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Listen: Pig-heart transplants in baboons work for longer than ever before

Improvements to process keep animals with transplanted tickers alive for three times longer.

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Baboons are used as pre-clinical models for transplanting pig hearts, but they don’t live long after a transplant.

Now, improvements to the process have kept baboons alive for three times as long as before1, promising better research in pre-clinical studies of human heart transplants, too. Read the research.

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TRANSCRIPT

Interviewer: Noah Baker

The first human heart transplant was performed in 1967 in Cape Town. This pioneering feat was unfortunately unsuccessful, and the patient died within a few weeks. But as time went on, techniques were improved, outcomes became more favourable. Fast-forward to 1981, and Bruno Reichart carried out Germany’s first successful heart transplant.

Interviewee: Bruno Reichart

That started the renewal of heart transplantation in Germany because everybody thought if such a stupid guy can do it, we can do it as well.

Interviewer: Noah Baker

Bruno went on to do Germany’s first heart-lung transplant, and became the president of the International Federation for Heart and Lung Transplantation.

Interviewee: Bruno Reichart

One of my first patients is still alive I think after 35 or 36 years now.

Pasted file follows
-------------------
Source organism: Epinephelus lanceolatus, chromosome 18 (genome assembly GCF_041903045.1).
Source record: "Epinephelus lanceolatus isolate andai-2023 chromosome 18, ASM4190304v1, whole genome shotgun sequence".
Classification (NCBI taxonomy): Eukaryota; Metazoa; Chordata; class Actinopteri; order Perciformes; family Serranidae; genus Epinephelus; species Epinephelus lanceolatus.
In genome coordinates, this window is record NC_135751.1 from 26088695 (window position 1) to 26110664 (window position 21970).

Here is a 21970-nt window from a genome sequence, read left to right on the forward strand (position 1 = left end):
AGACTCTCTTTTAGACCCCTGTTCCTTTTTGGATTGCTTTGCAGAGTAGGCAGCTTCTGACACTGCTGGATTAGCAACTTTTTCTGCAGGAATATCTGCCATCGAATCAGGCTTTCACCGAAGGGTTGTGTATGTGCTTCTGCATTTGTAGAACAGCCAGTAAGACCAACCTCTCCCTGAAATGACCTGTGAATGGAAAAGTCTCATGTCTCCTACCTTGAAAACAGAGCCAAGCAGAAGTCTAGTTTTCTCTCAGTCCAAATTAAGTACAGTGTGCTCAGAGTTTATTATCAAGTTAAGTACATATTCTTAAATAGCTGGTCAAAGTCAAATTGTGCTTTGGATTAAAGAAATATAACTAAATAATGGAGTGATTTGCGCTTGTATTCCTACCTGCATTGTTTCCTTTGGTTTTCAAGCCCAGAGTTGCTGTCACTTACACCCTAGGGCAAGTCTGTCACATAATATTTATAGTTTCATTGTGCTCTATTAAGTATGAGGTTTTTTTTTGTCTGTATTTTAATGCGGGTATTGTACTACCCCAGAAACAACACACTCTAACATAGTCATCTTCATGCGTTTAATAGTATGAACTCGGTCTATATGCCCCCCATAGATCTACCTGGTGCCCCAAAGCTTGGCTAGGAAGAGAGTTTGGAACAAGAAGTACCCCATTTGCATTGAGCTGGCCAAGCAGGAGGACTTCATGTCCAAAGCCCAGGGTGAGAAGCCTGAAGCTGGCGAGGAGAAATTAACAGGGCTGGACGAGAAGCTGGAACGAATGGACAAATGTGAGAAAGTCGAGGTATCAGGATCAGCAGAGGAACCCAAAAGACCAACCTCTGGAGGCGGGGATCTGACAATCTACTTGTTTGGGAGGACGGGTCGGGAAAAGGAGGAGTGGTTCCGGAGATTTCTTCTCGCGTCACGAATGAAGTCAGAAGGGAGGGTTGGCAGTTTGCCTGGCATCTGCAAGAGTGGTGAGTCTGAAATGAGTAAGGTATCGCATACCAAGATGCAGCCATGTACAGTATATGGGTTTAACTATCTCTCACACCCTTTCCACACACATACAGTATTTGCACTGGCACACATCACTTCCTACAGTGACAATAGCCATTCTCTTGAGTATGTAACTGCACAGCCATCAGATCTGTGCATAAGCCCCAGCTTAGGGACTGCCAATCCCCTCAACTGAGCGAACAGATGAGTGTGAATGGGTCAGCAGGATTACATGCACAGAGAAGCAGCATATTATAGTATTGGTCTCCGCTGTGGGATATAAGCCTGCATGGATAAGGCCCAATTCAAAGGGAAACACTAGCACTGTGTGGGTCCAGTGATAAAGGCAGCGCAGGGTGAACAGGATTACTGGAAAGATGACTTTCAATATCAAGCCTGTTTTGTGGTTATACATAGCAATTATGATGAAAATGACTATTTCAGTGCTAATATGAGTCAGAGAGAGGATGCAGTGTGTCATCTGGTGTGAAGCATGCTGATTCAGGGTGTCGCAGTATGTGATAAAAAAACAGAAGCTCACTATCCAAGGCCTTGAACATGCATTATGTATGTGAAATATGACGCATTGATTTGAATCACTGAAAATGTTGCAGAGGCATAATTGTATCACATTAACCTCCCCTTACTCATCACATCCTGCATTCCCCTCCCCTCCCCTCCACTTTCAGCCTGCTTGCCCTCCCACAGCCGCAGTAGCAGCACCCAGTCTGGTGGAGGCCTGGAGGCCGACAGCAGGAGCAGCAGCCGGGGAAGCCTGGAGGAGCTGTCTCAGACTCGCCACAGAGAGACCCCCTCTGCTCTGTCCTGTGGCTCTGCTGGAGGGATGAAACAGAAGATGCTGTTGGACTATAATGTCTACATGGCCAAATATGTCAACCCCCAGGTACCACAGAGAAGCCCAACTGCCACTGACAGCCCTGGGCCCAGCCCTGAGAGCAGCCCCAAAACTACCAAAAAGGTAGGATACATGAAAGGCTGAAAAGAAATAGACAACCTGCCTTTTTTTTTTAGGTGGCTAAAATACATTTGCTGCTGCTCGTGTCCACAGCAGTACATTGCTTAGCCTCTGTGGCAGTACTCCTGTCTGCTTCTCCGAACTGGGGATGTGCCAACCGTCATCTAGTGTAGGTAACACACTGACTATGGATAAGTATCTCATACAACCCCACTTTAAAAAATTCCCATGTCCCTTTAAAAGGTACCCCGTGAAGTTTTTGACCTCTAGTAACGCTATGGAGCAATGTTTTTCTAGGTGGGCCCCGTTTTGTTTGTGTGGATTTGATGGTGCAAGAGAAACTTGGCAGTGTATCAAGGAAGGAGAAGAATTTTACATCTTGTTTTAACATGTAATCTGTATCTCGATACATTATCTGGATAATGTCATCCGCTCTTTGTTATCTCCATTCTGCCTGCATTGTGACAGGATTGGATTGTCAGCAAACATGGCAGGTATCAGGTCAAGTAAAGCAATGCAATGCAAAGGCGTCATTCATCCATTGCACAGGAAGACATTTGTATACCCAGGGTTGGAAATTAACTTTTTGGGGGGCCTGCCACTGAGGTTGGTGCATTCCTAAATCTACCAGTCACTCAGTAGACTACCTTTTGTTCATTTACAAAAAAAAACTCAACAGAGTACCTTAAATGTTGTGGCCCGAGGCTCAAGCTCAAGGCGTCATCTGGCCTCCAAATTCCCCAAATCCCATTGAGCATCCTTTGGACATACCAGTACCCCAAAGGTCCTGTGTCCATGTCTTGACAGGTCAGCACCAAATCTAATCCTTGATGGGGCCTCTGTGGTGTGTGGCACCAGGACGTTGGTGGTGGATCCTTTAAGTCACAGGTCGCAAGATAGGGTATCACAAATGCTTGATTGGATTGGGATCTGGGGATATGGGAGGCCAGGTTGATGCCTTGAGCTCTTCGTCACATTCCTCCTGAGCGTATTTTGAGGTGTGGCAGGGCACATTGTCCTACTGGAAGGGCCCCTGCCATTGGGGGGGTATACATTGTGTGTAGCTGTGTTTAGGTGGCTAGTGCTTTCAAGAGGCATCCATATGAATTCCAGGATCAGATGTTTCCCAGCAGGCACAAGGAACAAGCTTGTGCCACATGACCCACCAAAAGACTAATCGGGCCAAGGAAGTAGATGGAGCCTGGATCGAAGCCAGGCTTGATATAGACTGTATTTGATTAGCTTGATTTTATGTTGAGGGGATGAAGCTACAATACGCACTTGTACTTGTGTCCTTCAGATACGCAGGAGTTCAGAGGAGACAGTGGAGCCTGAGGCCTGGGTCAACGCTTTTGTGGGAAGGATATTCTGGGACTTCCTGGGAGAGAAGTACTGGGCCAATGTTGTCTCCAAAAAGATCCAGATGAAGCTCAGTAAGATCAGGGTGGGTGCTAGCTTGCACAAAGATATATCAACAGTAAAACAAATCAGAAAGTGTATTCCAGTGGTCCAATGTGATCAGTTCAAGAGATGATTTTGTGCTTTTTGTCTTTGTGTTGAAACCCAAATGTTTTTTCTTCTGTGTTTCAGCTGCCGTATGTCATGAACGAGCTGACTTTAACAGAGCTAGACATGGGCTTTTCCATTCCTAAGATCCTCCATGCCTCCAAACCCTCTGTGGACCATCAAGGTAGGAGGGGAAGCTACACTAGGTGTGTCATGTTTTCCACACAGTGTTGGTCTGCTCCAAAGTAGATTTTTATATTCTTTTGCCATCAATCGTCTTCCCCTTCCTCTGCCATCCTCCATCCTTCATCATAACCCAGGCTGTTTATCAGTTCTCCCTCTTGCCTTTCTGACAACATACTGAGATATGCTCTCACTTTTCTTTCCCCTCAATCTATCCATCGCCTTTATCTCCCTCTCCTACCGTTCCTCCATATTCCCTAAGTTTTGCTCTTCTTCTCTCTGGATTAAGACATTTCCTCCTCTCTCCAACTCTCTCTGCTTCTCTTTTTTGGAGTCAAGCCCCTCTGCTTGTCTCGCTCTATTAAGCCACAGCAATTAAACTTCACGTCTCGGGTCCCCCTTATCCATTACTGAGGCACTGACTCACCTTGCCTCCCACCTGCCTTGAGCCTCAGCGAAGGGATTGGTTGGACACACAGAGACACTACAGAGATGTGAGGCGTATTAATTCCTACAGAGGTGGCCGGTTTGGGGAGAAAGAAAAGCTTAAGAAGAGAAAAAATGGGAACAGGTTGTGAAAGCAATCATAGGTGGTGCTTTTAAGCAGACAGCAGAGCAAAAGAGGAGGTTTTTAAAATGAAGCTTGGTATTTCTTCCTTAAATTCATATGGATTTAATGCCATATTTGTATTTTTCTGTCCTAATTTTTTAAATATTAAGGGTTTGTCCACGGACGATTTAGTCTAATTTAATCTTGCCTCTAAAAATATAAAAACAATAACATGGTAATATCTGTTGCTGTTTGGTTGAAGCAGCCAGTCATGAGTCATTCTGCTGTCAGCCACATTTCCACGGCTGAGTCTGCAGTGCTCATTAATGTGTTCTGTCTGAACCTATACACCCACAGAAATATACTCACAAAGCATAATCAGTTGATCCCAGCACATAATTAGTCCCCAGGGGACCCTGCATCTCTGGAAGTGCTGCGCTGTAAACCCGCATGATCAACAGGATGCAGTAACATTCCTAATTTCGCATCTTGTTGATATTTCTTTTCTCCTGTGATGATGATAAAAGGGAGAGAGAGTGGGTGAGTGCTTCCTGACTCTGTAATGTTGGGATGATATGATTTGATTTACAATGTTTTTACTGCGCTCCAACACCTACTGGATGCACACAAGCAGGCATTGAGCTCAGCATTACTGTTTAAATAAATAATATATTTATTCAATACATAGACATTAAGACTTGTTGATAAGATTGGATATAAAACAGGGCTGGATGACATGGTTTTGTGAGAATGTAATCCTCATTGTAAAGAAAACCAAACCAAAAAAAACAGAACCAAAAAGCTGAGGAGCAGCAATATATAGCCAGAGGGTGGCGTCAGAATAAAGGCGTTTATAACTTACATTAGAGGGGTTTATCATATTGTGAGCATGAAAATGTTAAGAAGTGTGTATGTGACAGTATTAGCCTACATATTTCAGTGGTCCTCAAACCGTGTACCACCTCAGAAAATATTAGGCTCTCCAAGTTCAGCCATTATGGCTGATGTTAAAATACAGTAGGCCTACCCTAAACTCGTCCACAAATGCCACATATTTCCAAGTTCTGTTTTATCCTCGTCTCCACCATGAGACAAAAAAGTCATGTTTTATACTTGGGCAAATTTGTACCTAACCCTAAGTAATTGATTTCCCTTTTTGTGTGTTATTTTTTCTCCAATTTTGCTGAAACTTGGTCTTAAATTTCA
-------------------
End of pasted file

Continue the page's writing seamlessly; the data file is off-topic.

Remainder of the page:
Interviewer: Noah Baker

Nowadays, more than 5,000 heart transplants are performed every year around the world. But waiting lists are growing and it’s becoming more and more difficult to find donor hearts for those in desperate need.

Interviewee: Bruno Reichart

Well, it’s a story of success. You need more and more organs and the donor pool is the same or if it gets even smaller, especially in Germany, there’s no way in the future that there will be enough hearts to just suffice the needs.

Interviewer: Noah Baker

It’s because of this problem that Bruno became interested in a new type of heart transplant.

Interviewee: Bruno Reichart

I’m involved in the field of xeno-heart transplantation since 1998.

Interviewer: Noah Baker

Xenotransplantation is transplanting an organ from one species into another. In particular, Bruno works with pig hearts and his trials are not using humans, but baboons. Bruno’s hope is than in the future, pig organs could be used for life-saving transplant surgeries.

Interviewee: Bruno Reichart

The heart is only a pump. The muscle contracts, pumps blood. It’s a beautiful, beautiful muscle. No technician can make a machine which lasts for 90 years or so, 80 years. It would just break, fall apart. Nothing will happen when you implant a non-human heart.

Interviewer: Noah Baker

But xenotransplantation is exceedingly complicated. Human immune systems have evolved to reject foreign bodies, and it’s taken decades to overcome these issues for human heart transplantation. Trying to achieve the same when the donor is of a different species, some have said, would be impossible.

Interviewee: Bruno Reichart

It’s actually very difficult and that’s the reason why very smart people say that it’s not possible. The pigs who are on our Earth approximately 90 million years earlier, there’s a difference in the evolution between the animals then and the humans.

Interviewer: Noah Baker

Despite the difficulties, Bruno and his team from Munich have now demonstrated the most successful trials to date — again, not in humans, but in baboons. The transplanted pig hearts kept the baboon subjects alive for more than three times longer than ever before, and this has raised the eyebrows of some others working in the field. Here’s Christoph Knosalla from the German Heart Centre in Berlin, who was not involved in the work.